Poor planning and management in the acquisition process cost the Defense Department almost $6 billion in its 2012 budget, according to one contracting expert.
Congress pulled $5.9 billion in funding for fiscal-year 2012 from the Pentagon, citing the “pervasive instability” of some of the department’s acquisition strategies.
That’s what Ray Bjorklund, vice president and chief knowledge officer at Deltek, found when he examined the final defense budget approved by a House-Senate conference last month.
In a post for the Washington Business Journal, Bjorklund cited lawmakers’ frustration with a particular military department, which sought to update its budget request — to the tune of $1.6 billion.
But lawmakers balked.
“This magnitude of change in funding across a multitude of programs, identified after submitting the budget only ten months prior, indicates a pervasive instability,” the conferees wrote.
So,Congress, which Bjorklund said has become increasingly “picky” about DoD management of large acquisitions, stepped in and cut off funding.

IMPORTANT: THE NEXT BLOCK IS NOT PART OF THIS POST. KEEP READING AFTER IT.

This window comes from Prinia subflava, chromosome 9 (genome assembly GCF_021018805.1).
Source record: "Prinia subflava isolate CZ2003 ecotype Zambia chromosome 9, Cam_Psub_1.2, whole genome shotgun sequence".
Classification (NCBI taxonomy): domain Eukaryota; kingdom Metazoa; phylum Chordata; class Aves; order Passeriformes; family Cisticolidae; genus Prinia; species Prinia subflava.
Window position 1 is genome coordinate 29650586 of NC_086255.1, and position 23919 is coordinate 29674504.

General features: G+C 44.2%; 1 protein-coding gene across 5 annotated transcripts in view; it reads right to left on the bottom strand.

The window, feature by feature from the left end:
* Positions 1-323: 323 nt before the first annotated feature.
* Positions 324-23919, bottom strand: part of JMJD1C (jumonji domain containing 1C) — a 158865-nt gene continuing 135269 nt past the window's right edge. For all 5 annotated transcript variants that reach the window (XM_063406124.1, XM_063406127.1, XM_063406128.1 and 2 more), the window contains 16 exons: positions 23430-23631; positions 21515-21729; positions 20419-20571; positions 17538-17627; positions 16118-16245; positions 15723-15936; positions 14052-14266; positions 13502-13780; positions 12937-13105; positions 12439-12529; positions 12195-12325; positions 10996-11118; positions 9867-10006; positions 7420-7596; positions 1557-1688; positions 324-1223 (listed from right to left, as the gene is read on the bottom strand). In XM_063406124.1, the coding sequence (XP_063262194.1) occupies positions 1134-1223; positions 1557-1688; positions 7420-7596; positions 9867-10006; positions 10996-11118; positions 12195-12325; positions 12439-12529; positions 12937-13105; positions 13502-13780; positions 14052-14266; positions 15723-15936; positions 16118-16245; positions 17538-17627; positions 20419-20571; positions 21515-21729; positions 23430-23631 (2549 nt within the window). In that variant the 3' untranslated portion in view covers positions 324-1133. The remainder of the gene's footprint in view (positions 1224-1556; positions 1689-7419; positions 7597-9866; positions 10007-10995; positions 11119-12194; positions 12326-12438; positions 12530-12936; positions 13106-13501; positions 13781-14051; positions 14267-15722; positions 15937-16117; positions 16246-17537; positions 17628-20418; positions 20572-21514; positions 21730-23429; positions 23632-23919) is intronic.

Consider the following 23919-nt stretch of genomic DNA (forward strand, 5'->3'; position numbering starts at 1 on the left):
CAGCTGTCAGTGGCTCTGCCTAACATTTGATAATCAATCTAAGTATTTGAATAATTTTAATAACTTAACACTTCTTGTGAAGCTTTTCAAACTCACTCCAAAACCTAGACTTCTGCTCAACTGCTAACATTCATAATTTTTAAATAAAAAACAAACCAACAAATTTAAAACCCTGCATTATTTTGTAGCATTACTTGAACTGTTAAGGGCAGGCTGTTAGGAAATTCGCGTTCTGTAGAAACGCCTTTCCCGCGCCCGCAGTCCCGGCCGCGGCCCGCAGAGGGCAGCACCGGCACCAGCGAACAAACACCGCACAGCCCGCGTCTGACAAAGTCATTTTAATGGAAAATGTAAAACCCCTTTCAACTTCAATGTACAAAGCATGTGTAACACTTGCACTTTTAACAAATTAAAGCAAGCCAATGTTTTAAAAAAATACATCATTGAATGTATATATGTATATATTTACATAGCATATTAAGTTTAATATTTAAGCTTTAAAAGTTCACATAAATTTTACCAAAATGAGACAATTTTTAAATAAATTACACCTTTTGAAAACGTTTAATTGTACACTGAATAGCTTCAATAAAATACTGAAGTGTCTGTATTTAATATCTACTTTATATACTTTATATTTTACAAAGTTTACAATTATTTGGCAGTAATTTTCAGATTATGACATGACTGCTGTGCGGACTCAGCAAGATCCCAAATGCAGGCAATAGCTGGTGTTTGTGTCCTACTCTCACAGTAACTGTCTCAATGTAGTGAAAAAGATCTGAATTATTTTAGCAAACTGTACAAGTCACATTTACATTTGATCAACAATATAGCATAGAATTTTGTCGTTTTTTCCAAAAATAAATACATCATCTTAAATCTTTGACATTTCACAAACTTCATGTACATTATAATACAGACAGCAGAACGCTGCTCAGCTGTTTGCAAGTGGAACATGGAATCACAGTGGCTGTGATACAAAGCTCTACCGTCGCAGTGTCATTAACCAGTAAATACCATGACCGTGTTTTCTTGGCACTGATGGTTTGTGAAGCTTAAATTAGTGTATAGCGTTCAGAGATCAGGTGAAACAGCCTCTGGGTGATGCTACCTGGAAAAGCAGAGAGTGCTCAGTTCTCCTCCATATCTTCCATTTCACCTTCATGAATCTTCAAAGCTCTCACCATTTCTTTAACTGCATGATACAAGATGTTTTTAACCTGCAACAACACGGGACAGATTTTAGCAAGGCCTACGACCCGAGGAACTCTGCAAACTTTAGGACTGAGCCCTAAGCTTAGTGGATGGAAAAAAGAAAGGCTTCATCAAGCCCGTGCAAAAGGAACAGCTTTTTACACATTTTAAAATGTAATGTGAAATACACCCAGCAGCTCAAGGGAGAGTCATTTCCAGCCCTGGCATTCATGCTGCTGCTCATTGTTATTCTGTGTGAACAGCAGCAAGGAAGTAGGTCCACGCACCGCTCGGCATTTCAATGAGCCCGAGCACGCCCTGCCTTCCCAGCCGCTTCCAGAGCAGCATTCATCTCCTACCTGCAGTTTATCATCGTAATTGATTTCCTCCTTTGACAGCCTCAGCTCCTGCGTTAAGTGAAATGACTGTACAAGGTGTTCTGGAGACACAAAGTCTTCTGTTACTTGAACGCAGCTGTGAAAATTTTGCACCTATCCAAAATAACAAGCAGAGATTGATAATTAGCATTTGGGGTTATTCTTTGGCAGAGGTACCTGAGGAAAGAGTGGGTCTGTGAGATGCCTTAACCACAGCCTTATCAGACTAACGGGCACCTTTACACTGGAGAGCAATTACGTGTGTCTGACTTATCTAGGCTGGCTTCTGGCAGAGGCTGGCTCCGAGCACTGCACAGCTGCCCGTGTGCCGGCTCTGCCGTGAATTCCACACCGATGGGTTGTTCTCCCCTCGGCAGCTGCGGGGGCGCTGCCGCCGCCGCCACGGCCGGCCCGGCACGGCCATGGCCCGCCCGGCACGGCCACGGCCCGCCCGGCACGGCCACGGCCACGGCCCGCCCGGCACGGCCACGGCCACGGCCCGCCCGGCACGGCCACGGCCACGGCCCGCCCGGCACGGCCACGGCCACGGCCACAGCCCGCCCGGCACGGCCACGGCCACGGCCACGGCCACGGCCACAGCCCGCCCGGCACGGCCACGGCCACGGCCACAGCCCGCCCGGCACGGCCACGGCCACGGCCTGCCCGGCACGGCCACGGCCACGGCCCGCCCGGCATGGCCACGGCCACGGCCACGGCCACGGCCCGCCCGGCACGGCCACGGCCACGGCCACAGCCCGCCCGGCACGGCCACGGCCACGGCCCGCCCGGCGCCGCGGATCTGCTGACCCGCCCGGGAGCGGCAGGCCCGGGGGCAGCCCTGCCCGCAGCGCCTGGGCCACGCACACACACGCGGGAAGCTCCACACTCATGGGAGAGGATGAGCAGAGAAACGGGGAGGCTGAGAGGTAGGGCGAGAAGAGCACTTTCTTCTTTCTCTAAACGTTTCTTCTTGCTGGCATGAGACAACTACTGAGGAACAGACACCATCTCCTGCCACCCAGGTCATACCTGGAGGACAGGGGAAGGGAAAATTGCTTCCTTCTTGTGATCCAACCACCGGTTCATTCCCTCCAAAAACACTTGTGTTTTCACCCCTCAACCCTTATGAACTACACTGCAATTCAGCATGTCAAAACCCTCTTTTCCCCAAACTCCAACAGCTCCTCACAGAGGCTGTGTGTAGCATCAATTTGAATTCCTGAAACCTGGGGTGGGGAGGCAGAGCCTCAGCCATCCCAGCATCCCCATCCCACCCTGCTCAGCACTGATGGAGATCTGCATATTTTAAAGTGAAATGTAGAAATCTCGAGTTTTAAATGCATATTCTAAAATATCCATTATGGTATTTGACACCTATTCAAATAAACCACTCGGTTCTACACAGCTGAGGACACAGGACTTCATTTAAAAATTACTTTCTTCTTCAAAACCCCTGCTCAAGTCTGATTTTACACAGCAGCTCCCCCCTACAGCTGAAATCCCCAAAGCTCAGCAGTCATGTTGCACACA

Bjorklund, joined In Depth with Francis Rose to discuss what to do to get the money flowing again.
He broke down the specific numbers, mapping out what percentage of the cuts can be explained poor execution, inadequate planning and so on.
Of the $5.9 billion in cuts related to poor acquisition management:
36 percent related to inadequate acquisition planning
19 percent related to to poor contract execution
18 percent related to procurement delays
27 percent related to general cost or schedule growth
Bjorklund said the numbers suggest both industry and DoD are lacking some necessary skills in their respective workforces. “And because there’s not enough experience, a lot of mistakes are being made,” he added. “And the mistakes are not disastrous, but the mistakes end up costing industry money and it costs DoD money.”
Better acquisition management will require some give-and-take from both government and industry, he said. “It’s really both sides of the table that have some accountability and responsibility in this,” he added.
That could be difficult, considering the department is expected to slim down in the years ahead, with an inevitable effect on contractors’ bottom lines.
But there is likely a competitive advantage to being proactive.
“Companies that really follow through on making sure that they’ve got a well-trained acquisition workforce that could work closely with their government customers … are probably going to be far more competitive, because customers like service providers and suppliers that can deliver on time and within budgets,” he said.